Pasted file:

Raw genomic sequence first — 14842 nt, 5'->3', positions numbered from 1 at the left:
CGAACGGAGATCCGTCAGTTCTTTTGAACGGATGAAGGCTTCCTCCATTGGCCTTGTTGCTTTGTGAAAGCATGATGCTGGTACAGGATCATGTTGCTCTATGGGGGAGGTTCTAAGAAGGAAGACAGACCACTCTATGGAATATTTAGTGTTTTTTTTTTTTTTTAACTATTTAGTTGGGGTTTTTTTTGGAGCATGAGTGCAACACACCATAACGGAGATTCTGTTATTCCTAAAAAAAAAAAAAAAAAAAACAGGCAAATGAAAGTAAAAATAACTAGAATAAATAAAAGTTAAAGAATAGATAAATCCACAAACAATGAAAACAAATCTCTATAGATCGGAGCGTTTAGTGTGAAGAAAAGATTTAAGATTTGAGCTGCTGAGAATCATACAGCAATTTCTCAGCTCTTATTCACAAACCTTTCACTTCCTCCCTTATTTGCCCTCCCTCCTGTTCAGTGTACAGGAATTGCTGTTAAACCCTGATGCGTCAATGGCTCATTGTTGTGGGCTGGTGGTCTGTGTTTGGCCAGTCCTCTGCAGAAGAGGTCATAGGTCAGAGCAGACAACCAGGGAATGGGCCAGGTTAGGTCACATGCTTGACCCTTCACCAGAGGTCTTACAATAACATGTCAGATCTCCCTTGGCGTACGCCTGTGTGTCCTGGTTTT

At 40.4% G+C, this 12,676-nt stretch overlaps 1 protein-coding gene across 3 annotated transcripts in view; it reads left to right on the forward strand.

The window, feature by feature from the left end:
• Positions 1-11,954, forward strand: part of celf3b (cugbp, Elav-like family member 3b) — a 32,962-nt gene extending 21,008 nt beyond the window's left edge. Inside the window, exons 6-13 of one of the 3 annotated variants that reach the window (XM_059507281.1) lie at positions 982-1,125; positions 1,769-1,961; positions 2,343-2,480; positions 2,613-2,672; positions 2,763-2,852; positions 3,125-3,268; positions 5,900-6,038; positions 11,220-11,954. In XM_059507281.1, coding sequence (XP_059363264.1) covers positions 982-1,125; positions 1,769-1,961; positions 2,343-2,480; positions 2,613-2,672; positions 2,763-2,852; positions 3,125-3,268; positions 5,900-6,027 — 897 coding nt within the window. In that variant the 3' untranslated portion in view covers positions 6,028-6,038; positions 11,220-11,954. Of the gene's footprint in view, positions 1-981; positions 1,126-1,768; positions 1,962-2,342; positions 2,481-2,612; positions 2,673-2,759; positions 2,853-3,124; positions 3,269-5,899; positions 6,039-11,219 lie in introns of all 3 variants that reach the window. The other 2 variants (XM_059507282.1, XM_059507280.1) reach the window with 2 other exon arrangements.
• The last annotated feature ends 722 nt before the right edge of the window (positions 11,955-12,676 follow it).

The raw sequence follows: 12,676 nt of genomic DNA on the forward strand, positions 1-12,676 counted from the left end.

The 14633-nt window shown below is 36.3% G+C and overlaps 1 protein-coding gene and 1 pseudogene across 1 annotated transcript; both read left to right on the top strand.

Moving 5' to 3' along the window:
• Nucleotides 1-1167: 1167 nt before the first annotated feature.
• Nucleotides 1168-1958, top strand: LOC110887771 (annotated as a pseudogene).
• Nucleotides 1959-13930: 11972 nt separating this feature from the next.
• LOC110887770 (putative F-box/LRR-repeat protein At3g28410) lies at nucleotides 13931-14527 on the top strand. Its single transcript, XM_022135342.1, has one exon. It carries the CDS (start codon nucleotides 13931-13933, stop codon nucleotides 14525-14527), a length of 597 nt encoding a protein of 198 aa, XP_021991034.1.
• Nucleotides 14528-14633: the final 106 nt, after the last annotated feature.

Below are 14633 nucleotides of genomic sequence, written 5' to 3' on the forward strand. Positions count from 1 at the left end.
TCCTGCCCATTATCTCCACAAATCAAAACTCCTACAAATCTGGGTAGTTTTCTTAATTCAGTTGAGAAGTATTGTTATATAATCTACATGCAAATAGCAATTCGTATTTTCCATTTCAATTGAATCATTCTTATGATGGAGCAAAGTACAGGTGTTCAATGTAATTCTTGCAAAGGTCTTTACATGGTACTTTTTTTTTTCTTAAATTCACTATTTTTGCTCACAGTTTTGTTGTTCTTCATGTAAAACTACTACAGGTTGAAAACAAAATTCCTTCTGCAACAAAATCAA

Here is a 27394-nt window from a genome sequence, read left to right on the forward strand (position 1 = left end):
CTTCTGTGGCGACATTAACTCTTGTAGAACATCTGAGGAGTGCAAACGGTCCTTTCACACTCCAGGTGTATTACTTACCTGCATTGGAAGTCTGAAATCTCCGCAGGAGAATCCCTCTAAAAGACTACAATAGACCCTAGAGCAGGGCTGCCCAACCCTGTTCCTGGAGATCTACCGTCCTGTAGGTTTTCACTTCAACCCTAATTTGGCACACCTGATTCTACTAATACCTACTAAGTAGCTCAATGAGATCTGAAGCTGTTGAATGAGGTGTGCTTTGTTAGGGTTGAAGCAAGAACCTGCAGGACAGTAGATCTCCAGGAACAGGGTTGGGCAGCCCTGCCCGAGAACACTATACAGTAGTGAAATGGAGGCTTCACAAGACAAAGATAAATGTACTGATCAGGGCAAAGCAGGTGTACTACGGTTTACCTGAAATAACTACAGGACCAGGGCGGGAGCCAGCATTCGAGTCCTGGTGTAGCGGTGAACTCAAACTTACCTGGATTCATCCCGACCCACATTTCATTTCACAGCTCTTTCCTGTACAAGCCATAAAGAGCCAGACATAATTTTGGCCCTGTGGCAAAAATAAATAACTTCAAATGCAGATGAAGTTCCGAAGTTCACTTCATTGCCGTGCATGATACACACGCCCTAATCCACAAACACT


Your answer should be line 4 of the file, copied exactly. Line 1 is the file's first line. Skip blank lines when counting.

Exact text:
The window, feature by feature from the left end: